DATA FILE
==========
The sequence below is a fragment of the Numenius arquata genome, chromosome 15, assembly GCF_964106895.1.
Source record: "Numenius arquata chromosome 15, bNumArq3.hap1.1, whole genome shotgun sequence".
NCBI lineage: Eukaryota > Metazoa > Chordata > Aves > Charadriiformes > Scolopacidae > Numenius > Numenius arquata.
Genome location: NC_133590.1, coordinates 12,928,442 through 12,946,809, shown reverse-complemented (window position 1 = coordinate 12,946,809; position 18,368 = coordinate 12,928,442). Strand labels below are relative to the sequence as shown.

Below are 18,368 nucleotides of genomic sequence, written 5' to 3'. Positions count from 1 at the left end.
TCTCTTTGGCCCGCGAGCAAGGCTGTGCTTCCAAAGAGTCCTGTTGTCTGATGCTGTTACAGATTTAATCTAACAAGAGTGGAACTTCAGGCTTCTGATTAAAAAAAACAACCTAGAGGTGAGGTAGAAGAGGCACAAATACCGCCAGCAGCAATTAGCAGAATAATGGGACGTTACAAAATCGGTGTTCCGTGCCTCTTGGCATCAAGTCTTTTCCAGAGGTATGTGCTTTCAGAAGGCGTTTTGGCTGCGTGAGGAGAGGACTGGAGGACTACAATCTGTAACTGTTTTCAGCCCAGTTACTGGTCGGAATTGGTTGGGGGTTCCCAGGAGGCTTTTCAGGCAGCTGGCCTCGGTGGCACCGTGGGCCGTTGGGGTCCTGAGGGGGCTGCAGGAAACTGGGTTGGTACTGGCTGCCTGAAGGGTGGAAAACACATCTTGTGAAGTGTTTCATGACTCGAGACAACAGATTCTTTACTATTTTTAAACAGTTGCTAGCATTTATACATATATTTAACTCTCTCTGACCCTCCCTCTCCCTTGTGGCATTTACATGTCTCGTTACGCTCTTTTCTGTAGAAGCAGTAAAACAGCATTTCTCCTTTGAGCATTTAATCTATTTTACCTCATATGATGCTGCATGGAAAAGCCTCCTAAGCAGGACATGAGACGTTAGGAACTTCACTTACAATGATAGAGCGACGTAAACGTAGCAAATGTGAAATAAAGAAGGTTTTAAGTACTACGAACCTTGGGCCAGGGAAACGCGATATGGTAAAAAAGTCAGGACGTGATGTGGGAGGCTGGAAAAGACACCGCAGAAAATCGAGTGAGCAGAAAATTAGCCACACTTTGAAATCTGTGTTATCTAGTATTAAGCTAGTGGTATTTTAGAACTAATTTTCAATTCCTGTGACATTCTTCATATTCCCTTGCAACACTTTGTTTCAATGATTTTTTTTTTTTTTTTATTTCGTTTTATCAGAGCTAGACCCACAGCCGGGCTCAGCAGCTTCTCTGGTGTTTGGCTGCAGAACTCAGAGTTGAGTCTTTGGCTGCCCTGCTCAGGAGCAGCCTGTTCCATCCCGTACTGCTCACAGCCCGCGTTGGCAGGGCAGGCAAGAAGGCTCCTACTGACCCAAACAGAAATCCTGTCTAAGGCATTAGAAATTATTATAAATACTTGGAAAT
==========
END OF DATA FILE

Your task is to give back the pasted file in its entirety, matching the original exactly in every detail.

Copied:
The sequence below is a fragment of the Numenius arquata genome, chromosome 15, assembly GCF_964106895.1.
Source record: "Numenius arquata chromosome 15, bNumArq3.hap1.1, whole genome shotgun sequence".
NCBI lineage: Eukaryota > Metazoa > Chordata > Aves > Charadriiformes > Scolopacidae > Numenius > Numenius arquata.
Genome location: NC_133590.1, coordinates 12,928,442 through 12,946,809, shown reverse-complemented (window position 1 = coordinate 12,946,809; position 18,368 = coordinate 12,928,442). Strand labels below are relative to the sequence as shown.

Below are 18,368 nucleotides of genomic sequence, written 5' to 3'. Positions count from 1 at the left end.
TCTCTTTGGCCCGCGAGCAAGGCTGTGCTTCCAAAGAGTCCTGTTGTCTGATGCTGTTACAGATTTAATCTAACAAGAGTGGAACTTCAGGCTTCTGATTAAAAAAAACAACCTAGAGGTGAGGTAGAAGAGGCACAAATACCGCCAGCAGCAATTAGCAGAATAATGGGACGTTACAAAATCGGTGTTCCGTGCCTCTTGGCATCAAGTCTTTTCCAGAGGTATGTGCTTTCAGAAGGCGTTTTGGCTGCGTGAGGAGAGGACTGGAGGACTACAATCTGTAACTGTTTTCAGCCCAGTTACTGGTCGGAATTGGTTGGGGGTTCCCAGGAGGCTTTTCAGGCAGCTGGCCTCGGTGGCACCGTGGGCCGTTGGGGTCCTGAGGGGGCTGCAGGAAACTGGGTTGGTACTGGCTGCCTGAAGGGTGGAAAACACATCTTGTGAAGTGTTTCATGACTCGAGACAACAGATTCTTTACTATTTTTAAACAGTTGCTAGCATTTATACATATATTTAACTCTCTCTGACCCTCCCTCTCCCTTGTGGCATTTACATGTCTCGTTACGCTCTTTTCTGTAGAAGCAGTAAAACAGCATTTCTCCTTTGAGCATTTAATCTATTTTACCTCATATGATGCTGCATGGAAAAGCCTCCTAAGCAGGACATGAGACGTTAGGAACTTCACTTACAATGATAGAGCGACGTAAACGTAGCAAATGTGAAATAAAGAAGGTTTTAAGTACTACGAACCTTGGGCCAGGGAAACGCGATATGGTAAAAAAGTCAGGACGTGATGTGGGAGGCTGGAAAAGACACCGCAGAAAATCGAGTGAGCAGAAAATTAGCCACACTTTGAAATCTGTGTTATCTAGTATTAAGCTAGTGGTATTTTAGAACTAATTTTCAATTCCTGTGACATTCTTCATATTCCCTTGCAACACTTTGTTTCAATGATTTTTTTTTTTTTTTTATTTCGTTTTATCAGAGCTAGACCCACAGCCGGGCTCAGCAGCTTCTCTGGTGTTTGGCTGCAGAACTCAGAGTTGAGTCTTTGGCTGCCCTGCTCAGGAGCAGCCTGTTCCATCCCGTACTGCTCACAGCCCGCGTTGGCAGGGCAGGCAAGAAGGCTCCTACTGACCCAAACAGAAATCCTGTCTAAGGCATTAGAAATTATTATAAATACTTGGAAAT